Binyam Mohamed: Continuous Cover Up
Clive Stafford Smith: the fight to expose the truth about torture is only just beginning
11 Feb 10

Binyam Mohamed’s lawyer, Clive Stafford Smith argues the fight to expose the truth is only just beginning

“[Binyam Mohamed’s] trauma lasted for two long years. During that time, he was physically and psychologically tortured. His genitals were mutilated. He was deprived of sleep and food. He was summarily transported from one foreign prison to another. Captors held him in stress positions for days at a time. He was forced to listen to piercingly loud music and the screams of other prisoners while locked in a pitch-black cell. All the while, he was forced to inculpate himself and others in various plots to imperil Americans. The [US] Government does not dispute this evidence.”

So the Court of Appeal, quoting US federal judge Gladys Kessler, described what is now accepted fact: Binyam Mohamed was tortured at the hands of America and its proxies, the Pakistanis and the Moroccans.

At issue before the Court of Appeal on Wednesday was whether seven paragraphs excised from the original High Court judgment should be restored — a few sentences that were notable mainly because they indicated British complicity in the crimes.

Foreign Secretary David Miliband took to the airwaves forcefully to proclaim his good faith: the government was firmly against torture, he said, and had worked long and hard to achieve justice for Mohamed. Yet it is worth casting back two years ago, when the case began. I met his team then, and I told them that they should help us defend Binyam. If the government refused, I said, they would lose in court, for justice was on our side.

I don’t suppose a minister should feel bound to take my legal advice, given Jack Straw’s cavalier attitude to scholars of far greater gravitas. So we sued. Did they then accept that there was justice in our cause? Not a bit of it. As the Court of Appeals reminds us, the Foreign Secretary announced that our claim was “unarguable”, and the allegation “that the UK government has been ‘mixed up‘ in the alleged wrongdoing (by USA authorities) was ‘untrue’. He said that ‘no department or agency of the UK government was involved in the [Binyam’s] alleged torture in Morocco and Afghanistan. Nor ha[d] the UK government done anything to facilitate [him] being subjected to torture.”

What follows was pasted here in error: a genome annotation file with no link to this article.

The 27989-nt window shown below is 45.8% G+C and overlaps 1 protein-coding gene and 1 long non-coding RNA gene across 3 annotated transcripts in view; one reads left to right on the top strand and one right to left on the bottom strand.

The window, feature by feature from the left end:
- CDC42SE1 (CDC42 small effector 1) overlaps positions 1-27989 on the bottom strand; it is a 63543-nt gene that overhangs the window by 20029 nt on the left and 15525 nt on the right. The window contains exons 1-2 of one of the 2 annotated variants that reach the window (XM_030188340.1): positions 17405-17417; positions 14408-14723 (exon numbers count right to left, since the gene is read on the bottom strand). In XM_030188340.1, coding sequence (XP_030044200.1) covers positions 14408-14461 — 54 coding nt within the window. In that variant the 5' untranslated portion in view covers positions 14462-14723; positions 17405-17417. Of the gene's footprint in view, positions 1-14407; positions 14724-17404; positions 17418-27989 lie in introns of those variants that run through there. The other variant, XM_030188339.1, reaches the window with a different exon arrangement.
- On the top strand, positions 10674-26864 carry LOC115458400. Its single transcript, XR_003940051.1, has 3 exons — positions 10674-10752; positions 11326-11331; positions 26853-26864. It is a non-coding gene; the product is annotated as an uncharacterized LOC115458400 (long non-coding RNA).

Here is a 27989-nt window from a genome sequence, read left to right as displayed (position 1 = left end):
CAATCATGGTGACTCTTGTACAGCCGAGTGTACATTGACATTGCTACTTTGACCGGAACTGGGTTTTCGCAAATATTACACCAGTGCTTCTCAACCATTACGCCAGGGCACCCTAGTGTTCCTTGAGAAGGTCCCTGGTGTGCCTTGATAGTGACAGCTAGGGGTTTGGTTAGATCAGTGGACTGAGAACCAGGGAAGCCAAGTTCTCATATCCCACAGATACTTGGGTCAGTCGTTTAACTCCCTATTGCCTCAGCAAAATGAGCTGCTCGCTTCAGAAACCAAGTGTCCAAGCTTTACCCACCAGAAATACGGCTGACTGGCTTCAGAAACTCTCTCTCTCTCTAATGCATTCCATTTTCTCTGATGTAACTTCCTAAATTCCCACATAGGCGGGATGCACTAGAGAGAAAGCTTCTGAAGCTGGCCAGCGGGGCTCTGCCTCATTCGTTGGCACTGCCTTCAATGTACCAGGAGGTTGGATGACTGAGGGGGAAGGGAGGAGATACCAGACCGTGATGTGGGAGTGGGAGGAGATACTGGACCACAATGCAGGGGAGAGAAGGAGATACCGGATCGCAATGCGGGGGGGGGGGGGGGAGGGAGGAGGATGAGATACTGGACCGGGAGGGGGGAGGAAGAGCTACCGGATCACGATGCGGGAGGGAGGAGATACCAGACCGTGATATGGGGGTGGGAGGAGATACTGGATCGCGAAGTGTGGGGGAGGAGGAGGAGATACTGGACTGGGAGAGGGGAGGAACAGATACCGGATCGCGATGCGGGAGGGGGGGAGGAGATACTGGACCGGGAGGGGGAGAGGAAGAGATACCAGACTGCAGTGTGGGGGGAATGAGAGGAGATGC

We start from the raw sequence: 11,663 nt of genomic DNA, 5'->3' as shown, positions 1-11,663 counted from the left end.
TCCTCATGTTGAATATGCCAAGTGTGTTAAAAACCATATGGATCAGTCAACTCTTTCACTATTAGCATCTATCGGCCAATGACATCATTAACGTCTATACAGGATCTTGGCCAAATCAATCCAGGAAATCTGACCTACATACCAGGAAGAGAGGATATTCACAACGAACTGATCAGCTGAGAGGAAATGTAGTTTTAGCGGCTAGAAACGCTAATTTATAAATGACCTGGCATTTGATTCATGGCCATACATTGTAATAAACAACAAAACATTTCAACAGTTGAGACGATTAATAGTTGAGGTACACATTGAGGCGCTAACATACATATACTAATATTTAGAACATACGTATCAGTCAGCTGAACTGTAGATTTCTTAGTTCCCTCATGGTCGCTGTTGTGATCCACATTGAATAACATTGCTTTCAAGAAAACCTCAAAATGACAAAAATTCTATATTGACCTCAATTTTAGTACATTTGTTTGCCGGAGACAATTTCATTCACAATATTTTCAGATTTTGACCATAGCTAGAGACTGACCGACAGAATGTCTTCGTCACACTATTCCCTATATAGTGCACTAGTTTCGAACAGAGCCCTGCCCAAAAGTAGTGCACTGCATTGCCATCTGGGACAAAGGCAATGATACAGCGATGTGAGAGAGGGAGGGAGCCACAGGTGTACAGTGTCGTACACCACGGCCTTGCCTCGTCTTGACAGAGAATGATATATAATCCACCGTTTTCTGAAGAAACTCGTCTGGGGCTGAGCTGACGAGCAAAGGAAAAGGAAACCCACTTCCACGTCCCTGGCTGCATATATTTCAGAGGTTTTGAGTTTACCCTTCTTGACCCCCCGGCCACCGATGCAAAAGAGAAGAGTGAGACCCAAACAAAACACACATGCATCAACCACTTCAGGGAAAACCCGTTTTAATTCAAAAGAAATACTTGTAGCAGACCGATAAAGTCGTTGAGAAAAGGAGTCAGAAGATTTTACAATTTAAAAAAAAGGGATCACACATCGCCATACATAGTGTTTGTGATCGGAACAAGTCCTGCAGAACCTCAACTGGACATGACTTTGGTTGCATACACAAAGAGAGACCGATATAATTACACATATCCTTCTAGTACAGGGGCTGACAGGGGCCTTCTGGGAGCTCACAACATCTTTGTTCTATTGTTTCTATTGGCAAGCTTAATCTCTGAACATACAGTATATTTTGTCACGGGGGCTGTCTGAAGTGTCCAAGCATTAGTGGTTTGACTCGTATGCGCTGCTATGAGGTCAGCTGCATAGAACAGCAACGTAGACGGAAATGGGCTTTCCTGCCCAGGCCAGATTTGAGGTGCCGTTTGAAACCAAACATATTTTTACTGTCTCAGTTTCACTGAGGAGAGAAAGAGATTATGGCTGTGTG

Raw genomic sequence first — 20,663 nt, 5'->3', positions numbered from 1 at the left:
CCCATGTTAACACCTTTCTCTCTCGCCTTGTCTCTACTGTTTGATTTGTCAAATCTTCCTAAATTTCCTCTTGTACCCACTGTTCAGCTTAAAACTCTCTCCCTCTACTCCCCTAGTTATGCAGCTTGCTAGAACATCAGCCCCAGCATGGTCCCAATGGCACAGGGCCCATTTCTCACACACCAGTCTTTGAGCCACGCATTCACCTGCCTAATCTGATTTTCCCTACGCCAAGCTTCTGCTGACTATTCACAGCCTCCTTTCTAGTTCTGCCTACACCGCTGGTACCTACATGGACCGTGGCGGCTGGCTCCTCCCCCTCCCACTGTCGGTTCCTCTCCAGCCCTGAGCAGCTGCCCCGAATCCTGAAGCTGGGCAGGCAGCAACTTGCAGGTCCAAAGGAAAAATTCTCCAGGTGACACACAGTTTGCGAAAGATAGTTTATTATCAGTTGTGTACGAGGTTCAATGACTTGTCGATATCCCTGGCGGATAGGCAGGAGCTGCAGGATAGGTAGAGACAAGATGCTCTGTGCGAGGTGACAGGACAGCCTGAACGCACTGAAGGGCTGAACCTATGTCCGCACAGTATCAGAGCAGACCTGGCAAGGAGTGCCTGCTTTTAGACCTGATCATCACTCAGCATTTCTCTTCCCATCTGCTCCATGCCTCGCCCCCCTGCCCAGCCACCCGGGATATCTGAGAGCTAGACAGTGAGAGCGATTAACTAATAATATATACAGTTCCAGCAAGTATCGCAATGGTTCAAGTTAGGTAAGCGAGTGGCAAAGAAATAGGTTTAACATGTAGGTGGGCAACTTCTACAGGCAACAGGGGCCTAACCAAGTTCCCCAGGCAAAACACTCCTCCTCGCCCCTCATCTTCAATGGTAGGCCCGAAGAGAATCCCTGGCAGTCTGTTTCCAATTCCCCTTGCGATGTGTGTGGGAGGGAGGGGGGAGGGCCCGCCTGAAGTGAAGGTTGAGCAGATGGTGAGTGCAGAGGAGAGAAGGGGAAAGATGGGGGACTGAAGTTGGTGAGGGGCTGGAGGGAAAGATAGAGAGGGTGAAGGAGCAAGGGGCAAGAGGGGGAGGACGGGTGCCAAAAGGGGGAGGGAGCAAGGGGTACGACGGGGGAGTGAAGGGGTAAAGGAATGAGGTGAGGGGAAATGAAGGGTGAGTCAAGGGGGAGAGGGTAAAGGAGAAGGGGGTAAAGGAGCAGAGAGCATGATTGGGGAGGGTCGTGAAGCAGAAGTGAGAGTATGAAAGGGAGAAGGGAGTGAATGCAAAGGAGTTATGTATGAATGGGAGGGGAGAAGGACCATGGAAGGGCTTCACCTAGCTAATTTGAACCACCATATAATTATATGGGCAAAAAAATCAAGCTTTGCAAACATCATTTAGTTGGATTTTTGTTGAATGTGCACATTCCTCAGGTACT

The court, as the judgement noted with typical understatement, “reached conclusions adverse to the UK services on the issue.” In plain English, the government’s defence had been a false one.

Did the Foreign Secretary learn his lesson? No. To give credit where it is due, the government provided some exculpatory evidence to us for use in the secret American system, but Miliband has fought tooth and nail for two years to keep the material from the British public. His nose bloodied at each turn, this week he was still taking the position that evidence of torture should be suppressed, even though we had since persuaded an American judge to publish it.

By now, the appeal judges wrote, his position was bizarre: “the Foreign Secretary’s case is now based on ‘a principle entirely devoid of factual content on which to hang it’.”

“Indeed,” wrote one judge “it seems to me to be logically insupportable and therefore irrational.”

A second judge suggested that Miliband was now “being inconsistent with common sense.”

So, one might think, the judges’ verdict was a victory for good sense. Yet there are troubling aspects of the litigation. There is a “vast body” of secret material that remains under wraps. I have seen much of it, and while I am bound by law not to reveal classified evidence, the judges have made clear that the infamous seven paragraphs comprise only the crumbs of the conspiracy.

We must remember what we are tussling over: proof that the British and Americans committed the international crime of torture. How can anyone possibly argue that it should remain classified?

And in this battle, the government takes a troubling attitude towards the courts. Miliband argues that “the court should not operate as a sort of general guardian of the public interest….” Presumably he believes that the government is best placed to play this role. Indeed, Miliband filed three “Public Interest Immunity” certificates assuring us that it was not in our interest to know the facts.

Torture is unspeakable; yet allowing torture to remain secret is still worse. The conflation of national security with political embarrassment is the hallmark both of this case and of this government. Our challenge is to pierce the veil of secrecy. This judgement was a small victory, but the true struggle lies ahead.

Clive Stafford Smith is the director of Reprieve, the UK legal action charity that uses the law to enforce the human rights of prisoners, from death row to Guantánamo Bay and the secret prisons beyond.